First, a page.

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Part IV
This webpage reproduces part of
Tristan da Cunha

by Douglas M. Gane

published by George Allen & Unwin Ltd,

The text is in the public domain.

This page has been carefully proofread
and I believe it to be free of errors.
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Part V (b)

Part V
The Health Perfections of the People

 p137  (a) Their Physical Health

A picturesque introduction to the island's vitality is given by Mr. Hammond Tooke in his report of 1904, and it is the more convincing if read in conjunction with the description by an anonymous writer who visited it shortly before and which was afterwards published in the Pall Mall Gazette.

Dr. Gray, the Bishop of Cape Town, on the occasion of his visit to the island in 1856 had already remarked on the "fine, healthy, active, modest young men and women," and now, on the arrival of H. M. S. Odin, Mr. Tooke, as he nears the shore in one of the island boats, describes the children on the sea beach as they were running from one landing-place to another to meet them. In clean white calico dresses, white woollen stockings, and small calf-skin shoes which a little way off were scarcely visible, he says, they appeared at a distance like a troup of stage fairies in an operatic ballet, a resemblance hastened by the mise en scène — the green meadow in the background, a fern-fringed cascade in the middle distance, in the foreground the white foam breaking on the  p138 glistening black sand, all in the light of a bright morning sun.

And what were these children like on closer acquaintance? Were they the healthy human beings of their promise? The visitor referred to describes them, and he says that on landing he was met by the chief boatman who was to be his host and whose little thatched roof cottage was to be his home. The boatman's wife came forward to receive him, with two sturdy little children clinging to her skirts. Like her husband, she looked the picture of rude health, and as for the children, they laughed, ran, and jumped as only children can who spend the greater part of their lives out of doors. When subsequently the question of infantile complaints was broached, he said he was assured that the children on the island were virtually free from all forms of disease, and this immunity extended to the men and women. And the writer adds: "As I learnt and saw more of the islanders, I was struck with the excellence of their physique, notwithstanding the fact that for three generations they had been marrying and giving in marriage amongst themselves. Their personal appearance effectually disposed of any idea of physical deterioration. Broad-shouldered, lithesome and sinewy, they gave ample evidence of fine physical power. And their standard of morality seemed to be on an equally high plane, and this, too, in a place where education —  p139 the surest safeguard against crime, we are told — was practically non‑existent." Though they looked a "pretty wild lot," as we read, with cast‑off garments acquired from sailors of passing ships and some with home-made clothing of canvas and others with coats and pants of sheep- or goat-skins, yet their manner was wholly at variance with their looks. There was something in their bearing which in a woman would have been termed shyness. Their voices were quiet and not unpleasant in tone, and when they became merry, instead of boisterous mirth, they laughed quietly. They had apparently the simplicity and guilelessness of children.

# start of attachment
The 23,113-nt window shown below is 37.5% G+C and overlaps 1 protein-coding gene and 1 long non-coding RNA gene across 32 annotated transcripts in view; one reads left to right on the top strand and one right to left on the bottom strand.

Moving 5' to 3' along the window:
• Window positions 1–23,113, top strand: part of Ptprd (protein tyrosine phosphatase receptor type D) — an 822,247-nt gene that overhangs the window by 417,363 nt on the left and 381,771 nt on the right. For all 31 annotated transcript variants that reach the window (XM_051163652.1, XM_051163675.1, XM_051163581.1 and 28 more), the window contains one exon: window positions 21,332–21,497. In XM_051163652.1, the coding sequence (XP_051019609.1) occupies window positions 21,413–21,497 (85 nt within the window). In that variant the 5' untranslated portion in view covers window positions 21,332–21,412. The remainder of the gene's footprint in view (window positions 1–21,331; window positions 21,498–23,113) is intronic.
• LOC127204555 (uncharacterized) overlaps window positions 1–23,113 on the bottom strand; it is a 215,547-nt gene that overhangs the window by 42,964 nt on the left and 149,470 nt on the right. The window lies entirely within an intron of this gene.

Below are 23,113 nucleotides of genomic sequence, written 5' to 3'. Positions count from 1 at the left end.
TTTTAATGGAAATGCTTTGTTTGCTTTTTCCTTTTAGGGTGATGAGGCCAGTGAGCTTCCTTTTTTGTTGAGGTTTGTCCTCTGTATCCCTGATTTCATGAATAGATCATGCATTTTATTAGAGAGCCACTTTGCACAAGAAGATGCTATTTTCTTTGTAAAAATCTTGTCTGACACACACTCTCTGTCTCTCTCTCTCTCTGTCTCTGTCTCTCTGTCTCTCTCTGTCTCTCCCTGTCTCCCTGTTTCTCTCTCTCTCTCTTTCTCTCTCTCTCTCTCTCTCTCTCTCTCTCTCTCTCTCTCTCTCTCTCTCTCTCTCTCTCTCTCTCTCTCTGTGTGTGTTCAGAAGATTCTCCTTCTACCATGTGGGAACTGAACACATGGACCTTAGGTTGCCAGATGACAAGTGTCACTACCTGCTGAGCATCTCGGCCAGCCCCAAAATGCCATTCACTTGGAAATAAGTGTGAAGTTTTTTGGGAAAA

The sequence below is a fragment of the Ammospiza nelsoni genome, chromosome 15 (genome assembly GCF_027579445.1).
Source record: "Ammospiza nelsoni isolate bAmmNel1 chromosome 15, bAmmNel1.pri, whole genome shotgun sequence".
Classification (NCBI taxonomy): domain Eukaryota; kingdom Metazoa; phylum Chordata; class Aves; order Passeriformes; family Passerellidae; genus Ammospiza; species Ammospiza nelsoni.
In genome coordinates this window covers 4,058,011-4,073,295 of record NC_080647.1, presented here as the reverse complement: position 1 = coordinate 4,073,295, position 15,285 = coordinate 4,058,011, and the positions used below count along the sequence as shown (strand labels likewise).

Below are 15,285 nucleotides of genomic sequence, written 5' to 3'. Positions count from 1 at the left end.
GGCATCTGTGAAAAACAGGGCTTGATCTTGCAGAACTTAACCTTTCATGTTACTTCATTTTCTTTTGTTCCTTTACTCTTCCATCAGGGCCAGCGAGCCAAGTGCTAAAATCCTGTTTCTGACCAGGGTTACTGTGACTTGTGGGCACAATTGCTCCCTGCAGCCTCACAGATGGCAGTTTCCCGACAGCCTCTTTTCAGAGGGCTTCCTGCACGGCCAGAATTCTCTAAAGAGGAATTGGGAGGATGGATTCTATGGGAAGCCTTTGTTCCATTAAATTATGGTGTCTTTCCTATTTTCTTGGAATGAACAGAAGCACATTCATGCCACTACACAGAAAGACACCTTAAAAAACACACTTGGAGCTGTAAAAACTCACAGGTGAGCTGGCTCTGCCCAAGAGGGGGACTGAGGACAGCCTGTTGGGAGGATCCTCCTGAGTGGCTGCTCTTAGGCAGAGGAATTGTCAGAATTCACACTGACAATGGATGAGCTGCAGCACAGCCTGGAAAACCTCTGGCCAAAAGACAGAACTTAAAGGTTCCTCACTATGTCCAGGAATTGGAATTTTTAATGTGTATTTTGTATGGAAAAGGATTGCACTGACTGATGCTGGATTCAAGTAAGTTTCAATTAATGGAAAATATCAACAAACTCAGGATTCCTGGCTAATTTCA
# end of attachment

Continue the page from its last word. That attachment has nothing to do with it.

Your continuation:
The record of health on the island is exceptional. From the year 1817, when William Glass founded the Settlement, to his death, in 1853, there had been only six deaths there from natural causes in a community which, in 1824, numbered twenty-five, in 1836 forty‑two, and in 1853 as many as ninety-five, and three of these deaths were of old men and three of children. When H. M. S. Herald called there in 1852, the commanding officer, Captain Denham, wrote that, in his opinion, "a more healthy place could not be found, none of the epidemical diseases having reached it; nor were the children subject to any complaints or illnesses common to children." And subsequently, when H. M. S. Wolverine visited the island, namely, in 1876, the medical officer reported that the people boast that  p140 they have no diseases, and the only cause of death amongst them is old age and accident. In fact, as Peter Green is reported to have said two years later, the medicine chest in his home had not been replenished for about twenty years, so people could not afford the luxury of being ill. And those who have been in contact with the island fail to detect deterioration. The commander of the Thrush, which visited the island in 1903, stated in his report that there was no definite sign of any mental or physical deterioration arising from the system of inter-marriage; and, with regard to their reluctance to express themselves adequately, he takes this to be only the natural result of a cutting‑off of any small colony of persons from the outside world. The soundness of this view has since been confirmed by the Rev. H. M. Rogers and by the medical officer of the Quest, which, in the course of the Shackleton-Rowett Antarctic Expedition, visited Tristan to make a new scientific survey of it. The Rev. H. M. Rogers, in his first article in The Times, stated in this connection that the population is, save in about three cases, neither mentally nor morally deficient; and Dr. Mecklin, the medical officer of the Quest, said that the islanders were healthy and not suffering from degeneration, as reported.